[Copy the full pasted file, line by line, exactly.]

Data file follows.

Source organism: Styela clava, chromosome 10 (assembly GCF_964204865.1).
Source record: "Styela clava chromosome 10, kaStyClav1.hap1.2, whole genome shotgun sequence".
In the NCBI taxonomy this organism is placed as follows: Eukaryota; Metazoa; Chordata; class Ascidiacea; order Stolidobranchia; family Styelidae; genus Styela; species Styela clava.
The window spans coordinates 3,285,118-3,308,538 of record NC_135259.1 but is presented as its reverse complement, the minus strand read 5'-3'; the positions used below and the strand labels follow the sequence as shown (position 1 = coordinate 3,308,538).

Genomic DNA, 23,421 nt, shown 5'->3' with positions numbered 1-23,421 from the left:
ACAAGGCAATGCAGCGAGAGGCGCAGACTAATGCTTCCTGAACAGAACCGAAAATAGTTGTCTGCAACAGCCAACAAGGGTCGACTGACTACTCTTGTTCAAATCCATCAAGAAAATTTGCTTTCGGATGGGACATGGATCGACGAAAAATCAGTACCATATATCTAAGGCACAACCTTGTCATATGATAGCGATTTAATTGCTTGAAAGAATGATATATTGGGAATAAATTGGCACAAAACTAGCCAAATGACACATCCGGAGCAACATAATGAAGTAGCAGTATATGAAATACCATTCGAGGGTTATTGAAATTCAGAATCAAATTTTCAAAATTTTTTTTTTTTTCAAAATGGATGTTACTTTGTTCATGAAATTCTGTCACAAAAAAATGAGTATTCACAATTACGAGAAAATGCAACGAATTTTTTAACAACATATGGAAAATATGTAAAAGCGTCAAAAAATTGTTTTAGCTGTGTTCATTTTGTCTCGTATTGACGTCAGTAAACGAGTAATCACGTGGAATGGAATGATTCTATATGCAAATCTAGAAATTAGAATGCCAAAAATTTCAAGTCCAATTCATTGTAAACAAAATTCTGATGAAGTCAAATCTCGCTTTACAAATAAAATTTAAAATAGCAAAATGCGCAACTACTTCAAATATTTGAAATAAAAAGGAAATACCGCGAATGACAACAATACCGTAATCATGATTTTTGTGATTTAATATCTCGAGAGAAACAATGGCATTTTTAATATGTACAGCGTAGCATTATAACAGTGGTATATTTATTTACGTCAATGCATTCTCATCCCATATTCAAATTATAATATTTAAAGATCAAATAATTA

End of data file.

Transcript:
Source organism: Styela clava, chromosome 10 (assembly GCF_964204865.1).
Source record: "Styela clava chromosome 10, kaStyClav1.hap1.2, whole genome shotgun sequence".
In the NCBI taxonomy this organism is placed as follows: Eukaryota; Metazoa; Chordata; class Ascidiacea; order Stolidobranchia; family Styelidae; genus Styela; species Styela clava.
The window spans coordinates 3,285,118-3,308,538 of record NC_135259.1 but is presented as its reverse complement, the minus strand read 5'-3'; the positions used below and the strand labels follow the sequence as shown (position 1 = coordinate 3,308,538).

Genomic DNA, 23,421 nt, shown 5'->3' with positions numbered 1-23,421 from the left:
ACAAGGCAATGCAGCGAGAGGCGCAGACTAATGCTTCCTGAACAGAACCGAAAATAGTTGTCTGCAACAGCCAACAAGGGTCGACTGACTACTCTTGTTCAAATCCATCAAGAAAATTTGCTTTCGGATGGGACATGGATCGACGAAAAATCAGTACCATATATCTAAGGCACAACCTTGTCATATGATAGCGATTTAATTGCTTGAAAGAATGATATATTGGGAATAAATTGGCACAAAACTAGCCAAATGACACATCCGGAGCAACATAATGAAGTAGCAGTATATGAAATACCATTCGAGGGTTATTGAAATTCAGAATCAAATTTTCAAAATTTTTTTTTTTTTCAAAATGGATGTTACTTTGTTCATGAAATTCTGTCACAAAAAAATGAGTATTCACAATTACGAGAAAATGCAACGAATTTTTTAACAACATATGGAAAATATGTAAAAGCGTCAAAAAATTGTTTTAGCTGTGTTCATTTTGTCTCGTATTGACGTCAGTAAACGAGTAATCACGTGGAATGGAATGATTCTATATGCAAATCTAGAAATTAGAATGCCAAAAATTTCAAGTCCAATTCATTGTAAACAAAATTCTGATGAAGTCAAATCTCGCTTTACAAATAAAATTTAAAATAGCAAAATGCGCAACTACTTCAAATATTTGAAATAAAAAGGAAATACCGCGAATGACAACAATACCGTAATCATGATTTTTGTGATTTAATATCTCGAGAGAAACAATGGCATTTTTAATATGTACAGCGTAGCATTATAACAGTGGTATATTTATTTACGTCAATGCATTCTCATCCCATATTCAAATTATAATATTTAAAGATCAAATAATTA